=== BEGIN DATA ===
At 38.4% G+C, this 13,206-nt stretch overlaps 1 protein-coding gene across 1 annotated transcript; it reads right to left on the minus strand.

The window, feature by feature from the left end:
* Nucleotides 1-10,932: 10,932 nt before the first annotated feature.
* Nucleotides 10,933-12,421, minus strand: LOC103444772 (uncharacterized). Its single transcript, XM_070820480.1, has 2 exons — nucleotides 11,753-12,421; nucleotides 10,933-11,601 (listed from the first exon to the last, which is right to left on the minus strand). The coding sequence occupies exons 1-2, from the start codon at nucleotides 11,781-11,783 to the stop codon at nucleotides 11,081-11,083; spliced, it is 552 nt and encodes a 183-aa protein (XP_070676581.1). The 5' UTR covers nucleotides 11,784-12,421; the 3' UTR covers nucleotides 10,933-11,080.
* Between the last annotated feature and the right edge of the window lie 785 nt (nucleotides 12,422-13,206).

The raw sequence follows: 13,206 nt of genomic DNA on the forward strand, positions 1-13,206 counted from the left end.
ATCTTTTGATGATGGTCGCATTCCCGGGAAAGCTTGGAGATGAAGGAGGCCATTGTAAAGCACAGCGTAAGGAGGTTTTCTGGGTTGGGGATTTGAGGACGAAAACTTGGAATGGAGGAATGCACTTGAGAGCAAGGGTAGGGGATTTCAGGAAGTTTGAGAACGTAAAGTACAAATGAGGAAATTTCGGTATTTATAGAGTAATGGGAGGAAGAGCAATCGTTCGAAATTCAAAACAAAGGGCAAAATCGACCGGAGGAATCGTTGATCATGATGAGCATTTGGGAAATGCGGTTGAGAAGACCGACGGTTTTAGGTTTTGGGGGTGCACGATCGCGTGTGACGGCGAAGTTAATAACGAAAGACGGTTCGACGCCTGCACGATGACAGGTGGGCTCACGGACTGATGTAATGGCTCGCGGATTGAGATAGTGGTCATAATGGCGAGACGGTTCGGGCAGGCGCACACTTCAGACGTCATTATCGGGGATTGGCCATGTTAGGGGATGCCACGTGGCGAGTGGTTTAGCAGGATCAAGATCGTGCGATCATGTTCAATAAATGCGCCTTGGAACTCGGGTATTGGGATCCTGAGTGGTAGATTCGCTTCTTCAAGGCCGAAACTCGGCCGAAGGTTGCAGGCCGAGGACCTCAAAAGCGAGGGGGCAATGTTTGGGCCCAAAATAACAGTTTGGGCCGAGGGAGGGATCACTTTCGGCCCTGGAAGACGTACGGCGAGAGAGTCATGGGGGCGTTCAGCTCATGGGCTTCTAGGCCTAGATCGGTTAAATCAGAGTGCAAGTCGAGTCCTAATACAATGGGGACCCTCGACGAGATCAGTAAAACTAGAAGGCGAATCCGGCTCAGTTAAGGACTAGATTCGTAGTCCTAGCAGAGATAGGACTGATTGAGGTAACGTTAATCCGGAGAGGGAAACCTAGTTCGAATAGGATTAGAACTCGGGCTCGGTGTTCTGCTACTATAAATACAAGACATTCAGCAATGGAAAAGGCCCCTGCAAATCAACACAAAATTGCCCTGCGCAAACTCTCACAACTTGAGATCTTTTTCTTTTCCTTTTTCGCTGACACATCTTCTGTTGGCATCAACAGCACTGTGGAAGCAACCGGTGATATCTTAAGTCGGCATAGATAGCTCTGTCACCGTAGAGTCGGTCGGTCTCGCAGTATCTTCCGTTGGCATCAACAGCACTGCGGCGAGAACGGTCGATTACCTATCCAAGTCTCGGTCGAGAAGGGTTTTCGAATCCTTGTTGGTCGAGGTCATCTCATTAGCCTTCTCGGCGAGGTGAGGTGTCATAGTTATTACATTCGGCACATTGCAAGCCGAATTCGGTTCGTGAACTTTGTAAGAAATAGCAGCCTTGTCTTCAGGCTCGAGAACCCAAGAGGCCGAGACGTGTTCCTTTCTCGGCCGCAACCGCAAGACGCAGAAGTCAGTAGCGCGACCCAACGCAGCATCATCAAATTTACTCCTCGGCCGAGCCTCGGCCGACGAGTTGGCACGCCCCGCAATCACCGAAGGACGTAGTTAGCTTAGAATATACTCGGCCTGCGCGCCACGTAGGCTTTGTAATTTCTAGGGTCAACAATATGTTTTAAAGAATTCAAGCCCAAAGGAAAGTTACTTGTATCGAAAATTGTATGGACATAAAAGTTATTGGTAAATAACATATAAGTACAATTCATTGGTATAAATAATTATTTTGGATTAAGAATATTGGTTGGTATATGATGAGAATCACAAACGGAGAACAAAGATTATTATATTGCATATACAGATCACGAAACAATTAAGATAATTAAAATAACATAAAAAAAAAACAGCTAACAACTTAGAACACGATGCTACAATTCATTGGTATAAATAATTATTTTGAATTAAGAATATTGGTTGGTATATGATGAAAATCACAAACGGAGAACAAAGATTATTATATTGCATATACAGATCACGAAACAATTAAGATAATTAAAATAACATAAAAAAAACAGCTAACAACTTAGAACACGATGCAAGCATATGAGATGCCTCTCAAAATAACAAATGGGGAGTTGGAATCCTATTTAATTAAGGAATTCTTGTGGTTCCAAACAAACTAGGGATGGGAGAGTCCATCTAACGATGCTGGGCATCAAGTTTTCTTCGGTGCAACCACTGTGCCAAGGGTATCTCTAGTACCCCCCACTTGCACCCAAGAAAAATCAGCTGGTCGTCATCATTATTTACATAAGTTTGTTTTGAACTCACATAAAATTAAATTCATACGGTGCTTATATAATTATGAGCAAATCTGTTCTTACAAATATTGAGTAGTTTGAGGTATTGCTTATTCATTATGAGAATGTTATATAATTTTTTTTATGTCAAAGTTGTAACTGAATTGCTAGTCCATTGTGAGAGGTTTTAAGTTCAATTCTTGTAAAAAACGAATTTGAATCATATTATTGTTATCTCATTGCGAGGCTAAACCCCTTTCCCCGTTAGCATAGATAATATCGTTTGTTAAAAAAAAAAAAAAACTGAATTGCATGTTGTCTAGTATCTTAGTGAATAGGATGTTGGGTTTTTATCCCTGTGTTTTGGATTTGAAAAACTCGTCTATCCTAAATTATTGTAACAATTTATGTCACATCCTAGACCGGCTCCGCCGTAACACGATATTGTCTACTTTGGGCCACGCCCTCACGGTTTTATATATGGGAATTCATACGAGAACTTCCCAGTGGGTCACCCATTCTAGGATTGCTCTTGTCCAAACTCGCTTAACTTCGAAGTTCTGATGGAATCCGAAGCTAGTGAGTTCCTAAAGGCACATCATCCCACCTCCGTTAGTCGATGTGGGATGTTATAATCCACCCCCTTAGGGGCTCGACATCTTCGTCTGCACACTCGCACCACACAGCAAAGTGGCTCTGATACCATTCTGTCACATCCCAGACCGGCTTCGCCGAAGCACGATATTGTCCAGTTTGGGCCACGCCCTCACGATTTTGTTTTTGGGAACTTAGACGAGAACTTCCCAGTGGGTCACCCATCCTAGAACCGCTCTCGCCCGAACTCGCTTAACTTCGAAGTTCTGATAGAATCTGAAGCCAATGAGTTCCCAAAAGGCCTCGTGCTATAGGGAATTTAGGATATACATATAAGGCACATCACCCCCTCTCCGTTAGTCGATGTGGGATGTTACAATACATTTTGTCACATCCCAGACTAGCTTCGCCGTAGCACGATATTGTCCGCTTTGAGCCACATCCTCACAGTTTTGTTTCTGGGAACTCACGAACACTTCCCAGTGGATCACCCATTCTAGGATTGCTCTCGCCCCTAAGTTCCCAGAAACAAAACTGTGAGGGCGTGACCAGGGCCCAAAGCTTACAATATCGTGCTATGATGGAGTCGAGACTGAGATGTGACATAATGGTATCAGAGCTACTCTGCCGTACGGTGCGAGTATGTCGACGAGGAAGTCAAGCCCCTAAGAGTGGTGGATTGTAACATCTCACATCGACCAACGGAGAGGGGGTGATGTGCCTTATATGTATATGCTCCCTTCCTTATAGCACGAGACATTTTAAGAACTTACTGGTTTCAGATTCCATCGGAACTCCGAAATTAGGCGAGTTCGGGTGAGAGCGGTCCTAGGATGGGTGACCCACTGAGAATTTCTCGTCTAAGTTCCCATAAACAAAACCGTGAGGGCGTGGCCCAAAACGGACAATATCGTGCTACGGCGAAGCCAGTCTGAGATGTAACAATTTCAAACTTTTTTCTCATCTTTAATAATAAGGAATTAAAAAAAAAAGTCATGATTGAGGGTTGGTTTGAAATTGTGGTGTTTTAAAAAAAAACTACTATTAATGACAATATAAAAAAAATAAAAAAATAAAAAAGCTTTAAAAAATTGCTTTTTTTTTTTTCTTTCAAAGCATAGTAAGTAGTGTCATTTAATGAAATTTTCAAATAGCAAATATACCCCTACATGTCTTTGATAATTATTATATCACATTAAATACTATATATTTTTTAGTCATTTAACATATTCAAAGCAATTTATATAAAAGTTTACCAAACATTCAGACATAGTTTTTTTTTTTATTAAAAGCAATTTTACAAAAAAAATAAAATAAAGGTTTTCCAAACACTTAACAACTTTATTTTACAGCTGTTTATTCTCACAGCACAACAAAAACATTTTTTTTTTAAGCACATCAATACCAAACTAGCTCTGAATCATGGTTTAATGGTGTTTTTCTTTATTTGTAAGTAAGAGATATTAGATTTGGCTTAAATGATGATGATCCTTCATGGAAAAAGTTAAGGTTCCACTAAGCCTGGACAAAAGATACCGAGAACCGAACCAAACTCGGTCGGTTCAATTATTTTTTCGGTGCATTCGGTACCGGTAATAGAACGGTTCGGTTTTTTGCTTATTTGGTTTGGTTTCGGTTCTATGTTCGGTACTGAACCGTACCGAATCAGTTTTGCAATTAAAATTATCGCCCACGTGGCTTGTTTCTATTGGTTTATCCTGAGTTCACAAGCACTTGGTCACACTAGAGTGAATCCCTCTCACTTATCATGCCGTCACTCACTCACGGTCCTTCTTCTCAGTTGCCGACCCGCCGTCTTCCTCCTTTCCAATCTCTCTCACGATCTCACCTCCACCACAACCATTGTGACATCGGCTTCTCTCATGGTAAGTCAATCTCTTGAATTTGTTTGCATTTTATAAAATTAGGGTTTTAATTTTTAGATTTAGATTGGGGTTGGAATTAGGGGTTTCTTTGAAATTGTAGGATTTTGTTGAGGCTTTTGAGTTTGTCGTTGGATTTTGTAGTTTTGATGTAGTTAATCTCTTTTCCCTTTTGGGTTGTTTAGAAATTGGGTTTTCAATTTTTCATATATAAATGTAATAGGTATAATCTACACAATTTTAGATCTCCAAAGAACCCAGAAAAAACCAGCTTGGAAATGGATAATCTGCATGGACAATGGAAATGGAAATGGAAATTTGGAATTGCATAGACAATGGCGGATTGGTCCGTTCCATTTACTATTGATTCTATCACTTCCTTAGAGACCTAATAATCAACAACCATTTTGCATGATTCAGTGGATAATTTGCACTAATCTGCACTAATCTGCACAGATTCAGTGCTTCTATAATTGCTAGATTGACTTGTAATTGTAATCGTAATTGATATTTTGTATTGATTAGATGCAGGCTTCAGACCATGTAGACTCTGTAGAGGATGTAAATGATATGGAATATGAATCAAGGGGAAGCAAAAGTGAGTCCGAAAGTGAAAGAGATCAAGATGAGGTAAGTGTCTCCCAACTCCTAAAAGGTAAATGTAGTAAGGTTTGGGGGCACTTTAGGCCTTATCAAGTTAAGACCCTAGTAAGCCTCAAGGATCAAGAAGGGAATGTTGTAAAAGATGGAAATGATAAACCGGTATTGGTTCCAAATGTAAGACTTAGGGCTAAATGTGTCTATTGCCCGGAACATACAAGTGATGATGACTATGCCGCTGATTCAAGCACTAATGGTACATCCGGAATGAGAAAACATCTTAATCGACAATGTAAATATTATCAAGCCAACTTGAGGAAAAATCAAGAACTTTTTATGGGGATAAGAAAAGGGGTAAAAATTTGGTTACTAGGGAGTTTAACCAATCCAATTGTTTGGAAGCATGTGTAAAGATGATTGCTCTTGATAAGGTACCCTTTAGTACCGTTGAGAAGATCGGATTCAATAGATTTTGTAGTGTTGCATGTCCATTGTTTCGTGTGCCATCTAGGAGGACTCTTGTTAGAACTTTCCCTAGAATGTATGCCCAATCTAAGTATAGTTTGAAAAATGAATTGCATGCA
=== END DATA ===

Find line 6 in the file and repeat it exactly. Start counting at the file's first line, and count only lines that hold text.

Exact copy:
The raw sequence follows: 13,206 nt of genomic DNA on the forward strand, positions 1-13,206 counted from the left end.